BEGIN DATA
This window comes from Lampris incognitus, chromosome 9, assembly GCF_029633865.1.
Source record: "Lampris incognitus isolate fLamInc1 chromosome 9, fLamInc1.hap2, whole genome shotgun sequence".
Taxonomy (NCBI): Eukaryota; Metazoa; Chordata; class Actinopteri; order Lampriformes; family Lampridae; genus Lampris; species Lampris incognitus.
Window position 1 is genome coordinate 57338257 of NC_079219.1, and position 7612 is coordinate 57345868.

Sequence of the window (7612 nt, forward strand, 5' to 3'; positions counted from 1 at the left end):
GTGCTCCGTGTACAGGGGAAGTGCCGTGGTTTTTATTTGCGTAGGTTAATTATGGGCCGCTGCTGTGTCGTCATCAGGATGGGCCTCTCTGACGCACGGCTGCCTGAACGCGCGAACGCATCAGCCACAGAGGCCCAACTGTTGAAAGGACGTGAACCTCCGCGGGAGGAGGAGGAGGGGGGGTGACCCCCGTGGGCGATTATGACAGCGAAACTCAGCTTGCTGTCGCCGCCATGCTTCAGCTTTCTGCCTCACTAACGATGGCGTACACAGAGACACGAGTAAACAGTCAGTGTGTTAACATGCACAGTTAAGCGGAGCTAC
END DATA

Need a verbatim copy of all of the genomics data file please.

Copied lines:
This window comes from Lampris incognitus, chromosome 9, assembly GCF_029633865.1.
Source record: "Lampris incognitus isolate fLamInc1 chromosome 9, fLamInc1.hap2, whole genome shotgun sequence".
Taxonomy (NCBI): Eukaryota; Metazoa; Chordata; class Actinopteri; order Lampriformes; family Lampridae; genus Lampris; species Lampris incognitus.
Window position 1 is genome coordinate 57338257 of NC_079219.1, and position 7612 is coordinate 57345868.

Sequence of the window (7612 nt, forward strand, 5' to 3'; positions counted from 1 at the left end):
GTGCTCCGTGTACAGGGGAAGTGCCGTGGTTTTTATTTGCGTAGGTTAATTATGGGCCGCTGCTGTGTCGTCATCAGGATGGGCCTCTCTGACGCACGGCTGCCTGAACGCGCGAACGCATCAGCCACAGAGGCCCAACTGTTGAAAGGACGTGAACCTCCGCGGGAGGAGGAGGAGGGGGGGTGACCCCCGTGGGCGATTATGACAGCGAAACTCAGCTTGCTGTCGCCGCCATGCTTCAGCTTTCTGCCTCACTAACGATGGCGTACACAGAGACACGAGTAAACAGTCAGTGTGTTAACATGCACAGTTAAGCGGAGCTAC